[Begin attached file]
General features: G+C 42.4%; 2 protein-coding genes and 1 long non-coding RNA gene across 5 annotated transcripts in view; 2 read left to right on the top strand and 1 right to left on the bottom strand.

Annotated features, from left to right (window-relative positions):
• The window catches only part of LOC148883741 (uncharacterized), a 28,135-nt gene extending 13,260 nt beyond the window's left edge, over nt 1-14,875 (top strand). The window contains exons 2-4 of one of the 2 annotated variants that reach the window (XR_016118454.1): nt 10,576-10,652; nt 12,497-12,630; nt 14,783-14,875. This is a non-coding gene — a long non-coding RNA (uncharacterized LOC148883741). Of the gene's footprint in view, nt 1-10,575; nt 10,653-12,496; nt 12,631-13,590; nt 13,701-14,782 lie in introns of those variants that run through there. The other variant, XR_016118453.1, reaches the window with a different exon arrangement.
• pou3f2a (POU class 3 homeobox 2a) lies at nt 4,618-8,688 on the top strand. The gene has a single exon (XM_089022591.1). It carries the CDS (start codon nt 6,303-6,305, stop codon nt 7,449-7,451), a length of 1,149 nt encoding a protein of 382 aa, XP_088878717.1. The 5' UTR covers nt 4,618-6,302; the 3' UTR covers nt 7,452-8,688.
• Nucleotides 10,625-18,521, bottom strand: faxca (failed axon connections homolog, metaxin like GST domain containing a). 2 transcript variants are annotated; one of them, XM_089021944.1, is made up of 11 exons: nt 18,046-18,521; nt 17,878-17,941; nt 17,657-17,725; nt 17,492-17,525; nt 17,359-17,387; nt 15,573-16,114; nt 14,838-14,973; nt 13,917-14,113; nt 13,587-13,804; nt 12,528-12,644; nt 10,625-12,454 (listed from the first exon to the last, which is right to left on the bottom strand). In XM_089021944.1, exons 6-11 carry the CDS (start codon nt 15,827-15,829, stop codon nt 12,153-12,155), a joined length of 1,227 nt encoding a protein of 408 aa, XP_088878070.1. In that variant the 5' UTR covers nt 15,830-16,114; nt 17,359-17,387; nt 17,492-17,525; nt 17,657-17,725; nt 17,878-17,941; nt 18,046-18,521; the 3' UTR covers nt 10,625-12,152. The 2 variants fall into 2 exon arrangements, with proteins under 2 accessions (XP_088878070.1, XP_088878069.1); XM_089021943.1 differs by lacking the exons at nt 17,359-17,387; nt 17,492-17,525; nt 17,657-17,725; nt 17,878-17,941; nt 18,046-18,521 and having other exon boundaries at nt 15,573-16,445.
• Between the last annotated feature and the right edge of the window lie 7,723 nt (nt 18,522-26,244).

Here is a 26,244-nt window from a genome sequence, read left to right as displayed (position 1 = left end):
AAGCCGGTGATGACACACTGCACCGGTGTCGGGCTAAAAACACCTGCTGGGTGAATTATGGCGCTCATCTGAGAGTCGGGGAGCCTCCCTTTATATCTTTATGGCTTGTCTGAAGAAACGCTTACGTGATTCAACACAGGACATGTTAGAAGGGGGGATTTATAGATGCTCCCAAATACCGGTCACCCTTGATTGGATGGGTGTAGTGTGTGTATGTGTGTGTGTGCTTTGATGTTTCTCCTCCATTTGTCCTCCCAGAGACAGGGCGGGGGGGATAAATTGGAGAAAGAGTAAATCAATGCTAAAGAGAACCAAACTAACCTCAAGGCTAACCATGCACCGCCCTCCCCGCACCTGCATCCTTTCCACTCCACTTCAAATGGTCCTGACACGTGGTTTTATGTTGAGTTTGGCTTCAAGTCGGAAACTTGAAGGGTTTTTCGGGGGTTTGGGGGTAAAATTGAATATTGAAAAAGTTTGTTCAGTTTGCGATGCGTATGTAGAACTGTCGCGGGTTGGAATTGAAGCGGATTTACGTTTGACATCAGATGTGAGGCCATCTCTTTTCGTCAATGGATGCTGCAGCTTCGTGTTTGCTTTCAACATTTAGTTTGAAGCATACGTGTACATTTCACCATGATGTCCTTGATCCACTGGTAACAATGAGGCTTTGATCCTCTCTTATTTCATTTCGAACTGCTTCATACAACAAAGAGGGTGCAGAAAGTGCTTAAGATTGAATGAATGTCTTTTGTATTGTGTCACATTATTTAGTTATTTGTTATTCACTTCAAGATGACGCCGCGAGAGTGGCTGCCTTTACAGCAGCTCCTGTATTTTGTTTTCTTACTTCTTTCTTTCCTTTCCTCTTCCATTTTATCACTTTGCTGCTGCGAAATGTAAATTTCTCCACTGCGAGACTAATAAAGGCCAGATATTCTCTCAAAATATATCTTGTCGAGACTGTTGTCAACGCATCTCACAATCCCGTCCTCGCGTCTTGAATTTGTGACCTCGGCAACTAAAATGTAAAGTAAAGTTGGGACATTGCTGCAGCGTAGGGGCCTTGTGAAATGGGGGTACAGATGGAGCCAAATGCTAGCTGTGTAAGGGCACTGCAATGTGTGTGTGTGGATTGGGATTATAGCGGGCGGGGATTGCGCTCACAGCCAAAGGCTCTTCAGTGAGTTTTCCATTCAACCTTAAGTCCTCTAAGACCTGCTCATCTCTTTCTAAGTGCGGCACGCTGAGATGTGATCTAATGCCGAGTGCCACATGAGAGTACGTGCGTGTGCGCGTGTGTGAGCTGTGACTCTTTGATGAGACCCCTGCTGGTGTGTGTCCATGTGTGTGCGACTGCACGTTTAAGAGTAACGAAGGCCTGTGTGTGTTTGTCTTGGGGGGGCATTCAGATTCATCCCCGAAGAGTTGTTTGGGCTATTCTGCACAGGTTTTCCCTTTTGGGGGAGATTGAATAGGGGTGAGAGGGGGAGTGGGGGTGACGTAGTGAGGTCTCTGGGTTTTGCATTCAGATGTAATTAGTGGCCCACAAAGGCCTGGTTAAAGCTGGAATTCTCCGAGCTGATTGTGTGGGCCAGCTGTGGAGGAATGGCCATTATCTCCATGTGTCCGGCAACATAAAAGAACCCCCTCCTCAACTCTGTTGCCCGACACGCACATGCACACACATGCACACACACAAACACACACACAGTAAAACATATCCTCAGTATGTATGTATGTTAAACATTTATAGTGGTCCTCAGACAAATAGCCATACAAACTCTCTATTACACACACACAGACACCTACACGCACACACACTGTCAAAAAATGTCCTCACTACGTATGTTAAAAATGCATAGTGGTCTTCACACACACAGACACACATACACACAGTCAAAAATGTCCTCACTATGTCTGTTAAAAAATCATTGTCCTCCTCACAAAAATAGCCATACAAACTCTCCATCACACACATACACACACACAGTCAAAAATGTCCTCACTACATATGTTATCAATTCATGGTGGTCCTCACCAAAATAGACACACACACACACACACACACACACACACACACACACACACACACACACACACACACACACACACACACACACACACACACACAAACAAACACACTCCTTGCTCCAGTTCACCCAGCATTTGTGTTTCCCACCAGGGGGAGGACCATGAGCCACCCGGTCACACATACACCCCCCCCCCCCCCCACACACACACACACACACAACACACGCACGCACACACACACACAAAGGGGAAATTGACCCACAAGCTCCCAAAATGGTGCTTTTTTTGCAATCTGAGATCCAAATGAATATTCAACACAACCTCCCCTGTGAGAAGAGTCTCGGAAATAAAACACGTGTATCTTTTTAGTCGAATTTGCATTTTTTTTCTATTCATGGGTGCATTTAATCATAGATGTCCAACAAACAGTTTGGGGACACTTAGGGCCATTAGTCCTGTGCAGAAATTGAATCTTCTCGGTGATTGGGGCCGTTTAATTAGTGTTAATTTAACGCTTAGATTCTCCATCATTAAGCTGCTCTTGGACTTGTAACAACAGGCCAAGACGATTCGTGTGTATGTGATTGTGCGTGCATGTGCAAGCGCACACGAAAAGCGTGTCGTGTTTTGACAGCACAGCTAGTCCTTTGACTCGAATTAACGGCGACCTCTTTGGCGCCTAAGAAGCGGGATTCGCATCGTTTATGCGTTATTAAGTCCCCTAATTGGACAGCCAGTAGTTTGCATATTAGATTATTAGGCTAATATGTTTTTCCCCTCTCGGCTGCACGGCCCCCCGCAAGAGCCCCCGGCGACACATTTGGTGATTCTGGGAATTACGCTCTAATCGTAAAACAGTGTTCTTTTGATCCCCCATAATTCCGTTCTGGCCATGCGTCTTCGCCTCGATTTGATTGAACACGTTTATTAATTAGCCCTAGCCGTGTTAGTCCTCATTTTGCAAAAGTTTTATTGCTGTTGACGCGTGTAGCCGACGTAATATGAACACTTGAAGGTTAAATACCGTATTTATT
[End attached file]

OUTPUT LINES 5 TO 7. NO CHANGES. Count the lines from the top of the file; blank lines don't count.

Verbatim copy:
• Nucleotides 10,625-18,521, bottom strand: faxca (failed axon connections homolog, metaxin like GST domain containing a). 2 transcript variants are annotated; one of them, XM_089021944.1, is made up of 11 exons: nt 18,046-18,521; nt 17,878-17,941; nt 17,657-17,725; nt 17,492-17,525; nt 17,359-17,387; nt 15,573-16,114; nt 14,838-14,973; nt 13,917-14,113; nt 13,587-13,804; nt 12,528-12,644; nt 10,625-12,454 (listed from the first exon to the last, which is right to left on the bottom strand). In XM_089021944.1, exons 6-11 carry the CDS (start codon nt 15,827-15,829, stop codon nt 12,153-12,155), a joined length of 1,227 nt encoding a protein of 408 aa, XP_088878070.1. In that variant the 5' UTR covers nt 15,830-16,114; nt 17,359-17,387; nt 17,492-17,525; nt 17,657-17,725; nt 17,878-17,941; nt 18,046-18,521; the 3' UTR covers nt 10,625-12,152. The 2 variants fall into 2 exon arrangements, with proteins under 2 accessions (XP_088878070.1, XP_088878069.1); XM_089021943.1 differs by lacking the exons at nt 17,359-17,387; nt 17,492-17,525; nt 17,657-17,725; nt 17,878-17,941; nt 18,046-18,521 and having other exon boundaries at nt 15,573-16,445.
• Between the last annotated feature and the right edge of the window lie 7,723 nt (nt 18,522-26,244).

Here is a 26,244-nt window from a genome sequence, read left to right as displayed (position 1 = left end):